Northeastern University Press, 2003 - 238 Seiten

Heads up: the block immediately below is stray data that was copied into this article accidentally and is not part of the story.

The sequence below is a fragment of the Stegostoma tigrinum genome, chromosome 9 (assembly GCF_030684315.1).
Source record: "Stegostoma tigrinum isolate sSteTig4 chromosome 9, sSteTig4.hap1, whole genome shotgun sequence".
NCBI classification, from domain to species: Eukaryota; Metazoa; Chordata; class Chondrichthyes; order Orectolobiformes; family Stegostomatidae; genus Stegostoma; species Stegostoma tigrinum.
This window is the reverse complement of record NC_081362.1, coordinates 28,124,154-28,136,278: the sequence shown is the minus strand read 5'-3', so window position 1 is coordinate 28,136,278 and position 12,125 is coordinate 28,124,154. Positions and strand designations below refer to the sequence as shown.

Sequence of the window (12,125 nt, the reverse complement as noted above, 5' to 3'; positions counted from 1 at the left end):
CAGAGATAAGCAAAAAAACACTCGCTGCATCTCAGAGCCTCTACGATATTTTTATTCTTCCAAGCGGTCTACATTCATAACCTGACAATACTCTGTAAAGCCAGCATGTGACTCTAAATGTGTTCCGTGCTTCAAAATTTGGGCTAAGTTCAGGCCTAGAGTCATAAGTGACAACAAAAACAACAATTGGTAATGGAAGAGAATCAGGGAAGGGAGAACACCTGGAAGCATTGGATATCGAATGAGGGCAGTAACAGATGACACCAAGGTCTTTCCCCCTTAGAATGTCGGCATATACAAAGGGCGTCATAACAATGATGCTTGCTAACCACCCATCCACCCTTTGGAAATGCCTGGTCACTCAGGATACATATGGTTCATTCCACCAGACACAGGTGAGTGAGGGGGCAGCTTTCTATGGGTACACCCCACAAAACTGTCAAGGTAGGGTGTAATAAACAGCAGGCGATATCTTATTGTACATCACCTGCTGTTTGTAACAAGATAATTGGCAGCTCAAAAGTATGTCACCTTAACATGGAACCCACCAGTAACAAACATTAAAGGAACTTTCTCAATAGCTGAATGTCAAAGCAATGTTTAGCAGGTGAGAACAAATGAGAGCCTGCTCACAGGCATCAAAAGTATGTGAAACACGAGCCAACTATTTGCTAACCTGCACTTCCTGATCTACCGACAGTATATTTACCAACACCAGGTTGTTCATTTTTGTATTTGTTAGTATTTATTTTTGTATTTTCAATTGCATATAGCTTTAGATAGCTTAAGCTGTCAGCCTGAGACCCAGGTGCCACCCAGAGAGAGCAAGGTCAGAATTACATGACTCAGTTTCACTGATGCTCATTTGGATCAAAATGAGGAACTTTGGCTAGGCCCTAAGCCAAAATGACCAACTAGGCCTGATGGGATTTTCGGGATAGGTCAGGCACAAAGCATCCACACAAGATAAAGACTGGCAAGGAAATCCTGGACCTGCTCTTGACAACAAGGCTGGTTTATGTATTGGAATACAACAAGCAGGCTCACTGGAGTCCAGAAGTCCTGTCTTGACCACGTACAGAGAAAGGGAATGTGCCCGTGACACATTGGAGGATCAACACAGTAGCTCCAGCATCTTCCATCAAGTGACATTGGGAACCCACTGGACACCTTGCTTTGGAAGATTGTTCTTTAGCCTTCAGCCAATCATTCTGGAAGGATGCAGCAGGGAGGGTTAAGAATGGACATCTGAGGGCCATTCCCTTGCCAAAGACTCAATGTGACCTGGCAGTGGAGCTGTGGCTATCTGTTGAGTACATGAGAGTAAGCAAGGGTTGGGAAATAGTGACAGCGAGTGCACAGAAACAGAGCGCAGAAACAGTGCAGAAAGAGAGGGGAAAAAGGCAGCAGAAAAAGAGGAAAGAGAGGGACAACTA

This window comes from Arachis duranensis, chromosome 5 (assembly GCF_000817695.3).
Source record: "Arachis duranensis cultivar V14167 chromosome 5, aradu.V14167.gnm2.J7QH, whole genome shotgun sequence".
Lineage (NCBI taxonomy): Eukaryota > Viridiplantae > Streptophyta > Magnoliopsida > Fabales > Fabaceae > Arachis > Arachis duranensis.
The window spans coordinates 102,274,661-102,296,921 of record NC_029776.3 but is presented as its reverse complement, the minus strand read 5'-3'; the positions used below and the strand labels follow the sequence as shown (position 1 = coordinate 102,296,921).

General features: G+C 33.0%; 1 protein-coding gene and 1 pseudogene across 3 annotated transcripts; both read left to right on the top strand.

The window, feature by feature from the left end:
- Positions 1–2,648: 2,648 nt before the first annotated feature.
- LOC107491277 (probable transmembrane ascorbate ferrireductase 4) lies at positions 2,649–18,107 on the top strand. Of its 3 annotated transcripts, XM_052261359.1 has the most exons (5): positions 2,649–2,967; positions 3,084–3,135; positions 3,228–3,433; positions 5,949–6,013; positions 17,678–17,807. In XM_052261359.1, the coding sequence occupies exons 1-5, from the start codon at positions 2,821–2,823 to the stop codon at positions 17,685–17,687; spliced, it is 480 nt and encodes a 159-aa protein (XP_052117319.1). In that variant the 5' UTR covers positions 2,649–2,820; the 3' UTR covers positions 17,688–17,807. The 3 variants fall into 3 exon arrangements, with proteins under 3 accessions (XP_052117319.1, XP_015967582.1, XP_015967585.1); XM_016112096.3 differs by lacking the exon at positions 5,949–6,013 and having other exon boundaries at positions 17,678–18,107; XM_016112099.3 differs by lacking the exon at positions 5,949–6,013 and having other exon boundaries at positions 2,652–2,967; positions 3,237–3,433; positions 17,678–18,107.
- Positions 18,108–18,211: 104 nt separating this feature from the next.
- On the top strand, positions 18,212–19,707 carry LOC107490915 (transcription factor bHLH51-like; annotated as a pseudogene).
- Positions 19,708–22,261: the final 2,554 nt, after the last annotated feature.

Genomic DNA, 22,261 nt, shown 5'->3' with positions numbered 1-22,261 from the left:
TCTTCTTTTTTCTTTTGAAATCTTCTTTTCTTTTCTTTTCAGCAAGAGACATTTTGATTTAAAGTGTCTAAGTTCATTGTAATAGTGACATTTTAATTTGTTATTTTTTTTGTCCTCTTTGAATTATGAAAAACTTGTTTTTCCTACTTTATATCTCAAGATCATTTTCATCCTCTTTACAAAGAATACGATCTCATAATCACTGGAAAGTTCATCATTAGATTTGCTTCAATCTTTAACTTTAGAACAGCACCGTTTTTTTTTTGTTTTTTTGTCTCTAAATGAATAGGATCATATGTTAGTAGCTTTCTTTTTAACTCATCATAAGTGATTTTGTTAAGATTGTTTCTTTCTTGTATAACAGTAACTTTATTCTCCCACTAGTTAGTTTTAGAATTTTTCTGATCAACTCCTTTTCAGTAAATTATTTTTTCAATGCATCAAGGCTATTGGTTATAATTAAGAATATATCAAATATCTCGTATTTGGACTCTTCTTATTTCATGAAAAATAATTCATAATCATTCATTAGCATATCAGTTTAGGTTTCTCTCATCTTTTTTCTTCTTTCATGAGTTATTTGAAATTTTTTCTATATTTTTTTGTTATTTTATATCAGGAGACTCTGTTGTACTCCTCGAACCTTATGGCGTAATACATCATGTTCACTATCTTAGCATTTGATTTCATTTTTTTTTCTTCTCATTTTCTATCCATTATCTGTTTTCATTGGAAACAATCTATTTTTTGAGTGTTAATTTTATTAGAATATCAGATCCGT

Most widely-known today as the author of The Morgesons (1862), her first of three novels, Elizabeth Stoddard was also a prolific writer of short stories, children's tales, poems, essays, travel writing, and journalism pieces. This anthology now makes available for the first time selections from Stoddard's too-long neglected literary production of short fiction. Originally published between 1859 and the 1890s in such magazines as Harper's Monthly, Harper's Bazaar, and the Atlantic Monthly, the sixteen stories included here demonstrate the versatility of a fascinating writer who was one of the most original and unique voices in nineteenth-century American literature. A pioneering predecessor of regionalist authors Mary Wilkins Freeman, Sarah Orne Jewett, and Kate Chopin, as well as a precursor of American modernism, Stoddard's writing is remarkable for its almost total lack of sentimentality, pervasive use of irony, psychological depth of richly drawn characters, intense atmospheric descriptions of New England, concise language, and innovative use of narrative voice and structure. Her investigation of relations between the sexes, a dominant focus of her fiction, analyzes emotions ran
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